Page:A Lady's Cruise in a French Man-of-War.djvu/347

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then along the remaining six feet a regiment of short swords, graduated from two feet to eighteen inches in length, are set close together on each side of the mid-rib. Of course the faintest stir of the leaf causes these multitudinous swordlets to flash in the sunlight. Hence the continual effect of glittering light, and also the extreme difficulty of securing a good photograph of a cocoa-palm.

A little lower than these tall queens of the coral-isles, rise fairy-like canopies of graceful tree-ferns, often festooned with most delicate lianas; and there are places where not these only, but the larger trees, are literally matted together by the dense growth of the beautiful large-leaved white convolvulus, or the smaller lilac ipomæa, which twines round the tall stems of the palms, and over-spreads the light fronds, like some green waterfall. Many of the larger trees are clothed with parasitic ferns; huge bird's-nest ferns grow in the forks of the branches, as do various orchids, the dainty children of the mist, so that the stems are wellnigh as green as everything else in that wilderness of lovely forms. It is a very inanimate paradise, however. I rarely see any birds or butterflies, only a few lizards and an occasional dragon-fly; and the voice of singing-birds, such as gladden our hearts in humble English woods, is here mute—so we have at least this compensation, for the lack of all the wild luxuriance which here is so fascinating.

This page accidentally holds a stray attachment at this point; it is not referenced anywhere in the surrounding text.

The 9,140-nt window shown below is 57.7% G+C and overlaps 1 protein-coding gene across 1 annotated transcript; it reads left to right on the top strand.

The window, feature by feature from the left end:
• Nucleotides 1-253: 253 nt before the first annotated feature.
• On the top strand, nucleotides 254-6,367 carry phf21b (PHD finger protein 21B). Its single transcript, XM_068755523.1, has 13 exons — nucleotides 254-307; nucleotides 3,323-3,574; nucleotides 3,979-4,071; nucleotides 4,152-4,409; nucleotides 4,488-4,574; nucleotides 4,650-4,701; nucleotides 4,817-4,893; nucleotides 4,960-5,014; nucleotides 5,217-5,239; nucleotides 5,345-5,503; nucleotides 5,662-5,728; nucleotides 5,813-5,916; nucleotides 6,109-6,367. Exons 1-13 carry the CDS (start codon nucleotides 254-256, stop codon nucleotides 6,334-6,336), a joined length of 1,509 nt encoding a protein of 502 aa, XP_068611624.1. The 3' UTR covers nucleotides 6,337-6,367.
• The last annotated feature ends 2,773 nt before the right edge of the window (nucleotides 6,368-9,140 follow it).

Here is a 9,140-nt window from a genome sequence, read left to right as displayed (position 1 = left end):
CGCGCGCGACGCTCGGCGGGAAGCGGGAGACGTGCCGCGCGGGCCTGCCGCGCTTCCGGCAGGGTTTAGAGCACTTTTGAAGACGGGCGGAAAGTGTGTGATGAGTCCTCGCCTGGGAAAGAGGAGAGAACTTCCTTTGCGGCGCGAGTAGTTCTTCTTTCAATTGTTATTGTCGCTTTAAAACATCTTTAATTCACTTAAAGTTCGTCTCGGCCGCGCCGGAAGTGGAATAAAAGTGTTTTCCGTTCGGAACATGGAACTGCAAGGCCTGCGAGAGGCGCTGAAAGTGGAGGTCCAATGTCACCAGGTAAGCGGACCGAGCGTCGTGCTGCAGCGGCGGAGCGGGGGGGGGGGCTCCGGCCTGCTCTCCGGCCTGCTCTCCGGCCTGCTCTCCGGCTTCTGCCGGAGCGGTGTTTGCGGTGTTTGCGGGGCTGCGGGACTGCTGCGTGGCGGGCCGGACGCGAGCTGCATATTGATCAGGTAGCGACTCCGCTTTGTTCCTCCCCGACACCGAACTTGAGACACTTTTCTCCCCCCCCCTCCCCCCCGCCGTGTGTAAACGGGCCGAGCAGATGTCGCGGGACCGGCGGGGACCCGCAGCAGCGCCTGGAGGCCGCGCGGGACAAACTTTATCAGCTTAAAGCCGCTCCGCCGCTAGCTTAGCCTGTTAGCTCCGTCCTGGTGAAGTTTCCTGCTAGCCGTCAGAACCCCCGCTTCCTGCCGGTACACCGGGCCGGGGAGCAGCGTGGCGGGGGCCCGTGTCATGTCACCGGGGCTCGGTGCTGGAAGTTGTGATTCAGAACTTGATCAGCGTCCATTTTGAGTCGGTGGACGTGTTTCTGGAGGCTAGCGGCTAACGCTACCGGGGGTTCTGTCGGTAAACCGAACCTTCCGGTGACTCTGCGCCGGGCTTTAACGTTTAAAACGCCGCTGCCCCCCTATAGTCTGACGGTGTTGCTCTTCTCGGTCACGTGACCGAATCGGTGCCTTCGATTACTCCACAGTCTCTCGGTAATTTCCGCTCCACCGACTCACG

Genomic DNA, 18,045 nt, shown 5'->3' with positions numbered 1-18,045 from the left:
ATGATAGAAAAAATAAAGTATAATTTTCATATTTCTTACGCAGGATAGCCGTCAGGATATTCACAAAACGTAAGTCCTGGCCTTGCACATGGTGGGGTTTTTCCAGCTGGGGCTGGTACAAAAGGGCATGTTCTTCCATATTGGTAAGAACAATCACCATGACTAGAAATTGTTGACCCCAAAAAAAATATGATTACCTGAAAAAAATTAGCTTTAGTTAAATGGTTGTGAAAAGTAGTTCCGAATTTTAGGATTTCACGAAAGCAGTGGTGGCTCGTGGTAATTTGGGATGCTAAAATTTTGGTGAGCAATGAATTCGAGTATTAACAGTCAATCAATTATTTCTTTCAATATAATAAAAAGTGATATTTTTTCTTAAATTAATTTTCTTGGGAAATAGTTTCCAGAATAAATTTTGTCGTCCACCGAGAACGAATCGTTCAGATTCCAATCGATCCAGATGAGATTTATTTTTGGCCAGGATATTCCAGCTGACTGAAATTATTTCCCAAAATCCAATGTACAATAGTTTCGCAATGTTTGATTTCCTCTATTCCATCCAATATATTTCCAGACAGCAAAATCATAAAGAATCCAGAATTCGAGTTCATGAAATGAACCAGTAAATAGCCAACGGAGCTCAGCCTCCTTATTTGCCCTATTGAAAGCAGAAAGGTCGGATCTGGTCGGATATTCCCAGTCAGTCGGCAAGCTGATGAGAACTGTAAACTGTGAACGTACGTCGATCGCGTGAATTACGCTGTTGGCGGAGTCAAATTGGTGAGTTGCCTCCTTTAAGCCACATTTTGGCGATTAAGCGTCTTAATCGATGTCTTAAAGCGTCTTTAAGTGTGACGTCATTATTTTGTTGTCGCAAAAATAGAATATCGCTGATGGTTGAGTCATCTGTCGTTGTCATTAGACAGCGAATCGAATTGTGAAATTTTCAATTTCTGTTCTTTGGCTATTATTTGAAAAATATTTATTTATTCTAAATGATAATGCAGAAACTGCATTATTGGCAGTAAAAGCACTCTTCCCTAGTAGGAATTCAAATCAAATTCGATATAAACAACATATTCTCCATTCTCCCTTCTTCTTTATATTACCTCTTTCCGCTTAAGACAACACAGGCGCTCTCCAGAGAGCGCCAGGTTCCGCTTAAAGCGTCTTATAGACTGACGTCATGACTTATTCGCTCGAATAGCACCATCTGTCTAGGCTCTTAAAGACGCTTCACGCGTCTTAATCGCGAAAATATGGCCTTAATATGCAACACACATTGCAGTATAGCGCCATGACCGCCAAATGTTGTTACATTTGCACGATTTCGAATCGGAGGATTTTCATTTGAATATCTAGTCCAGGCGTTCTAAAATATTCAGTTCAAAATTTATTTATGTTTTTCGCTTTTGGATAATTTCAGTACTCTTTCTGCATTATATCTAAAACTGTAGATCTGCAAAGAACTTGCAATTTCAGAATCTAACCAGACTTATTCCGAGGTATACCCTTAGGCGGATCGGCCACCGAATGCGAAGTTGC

I wonder if a time will ever come when these fairy isles shall have passed through changes as marvellous as those which geologists teach us to trace in Old England.

Have you ever fully realised that "once upon a time" all the strange beautiful plants which we call tropical, were growing in rank luxuriance on English soil? I believe that the curious diapered stem of the quaint papawa is one of our common fossil forms. In Dr Buckland's museum at Oxford, I remember seeing unmistakable fruit of a screw-pine (pandanus) found in the Oolite, near Charmouth. As to the London Clay, the Isle of Sheppey seems wholly composed of relics of tropical plants, turtles, serpents, and shells, now unknown save in these warm isles. I have seen a drawing of the section of a fossil fruit found there, which might